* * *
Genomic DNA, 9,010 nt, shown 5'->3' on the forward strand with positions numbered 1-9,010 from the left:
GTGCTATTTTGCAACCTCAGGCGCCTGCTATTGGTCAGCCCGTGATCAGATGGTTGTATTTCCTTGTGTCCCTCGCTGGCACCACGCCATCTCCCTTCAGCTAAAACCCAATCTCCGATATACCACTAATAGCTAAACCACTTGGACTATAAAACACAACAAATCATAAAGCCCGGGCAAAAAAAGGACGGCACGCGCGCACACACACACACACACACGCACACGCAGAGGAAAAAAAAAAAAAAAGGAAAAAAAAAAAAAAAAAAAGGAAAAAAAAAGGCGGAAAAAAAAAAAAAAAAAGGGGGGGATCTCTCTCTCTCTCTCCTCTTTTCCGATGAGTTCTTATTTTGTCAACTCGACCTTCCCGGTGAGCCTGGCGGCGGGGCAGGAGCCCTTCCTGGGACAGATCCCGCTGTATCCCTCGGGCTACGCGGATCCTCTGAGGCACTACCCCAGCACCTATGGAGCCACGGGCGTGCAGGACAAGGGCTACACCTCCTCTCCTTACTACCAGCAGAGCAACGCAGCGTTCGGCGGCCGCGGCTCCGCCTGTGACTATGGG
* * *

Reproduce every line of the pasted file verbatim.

Genomic DNA, 9,010 nt, shown 5'->3' on the forward strand with positions numbered 1-9,010 from the left:
GTGCTATTTTGCAACCTCAGGCGCCTGCTATTGGTCAGCCCGTGATCAGATGGTTGTATTTCCTTGTGTCCCTCGCTGGCACCACGCCATCTCCCTTCAGCTAAAACCCAATCTCCGATATACCACTAATAGCTAAACCACTTGGACTATAAAACACAACAAATCATAAAGCCCGGGCAAAAAAAGGACGGCACGCGCGCACACACACACACACACACGCACACGCAGAGGAAAAAAAAAAAAAAAGGAAAAAAAAAAAAAAAAAAAGGAAAAAAAAAGGCGGAAAAAAAAAAAAAAAAAGGGGGGGATCTCTCTCTCTCTCTCCTCTTTTCCGATGAGTTCTTATTTTGTCAACTCGACCTTCCCGGTGAGCCTGGCGGCGGGGCAGGAGCCCTTCCTGGGACAGATCCCGCTGTATCCCTCGGGCTACGCGGATCCTCTGAGGCACTACCCCAGCACCTATGGAGCCACGGGCGTGCAGGACAAGGGCTACACCTCCTCTCCTTACTACCAGCAGAGCAACGCAGCGTTCGGCGGCCGCGGCTCCGCCTGTGACTATGGG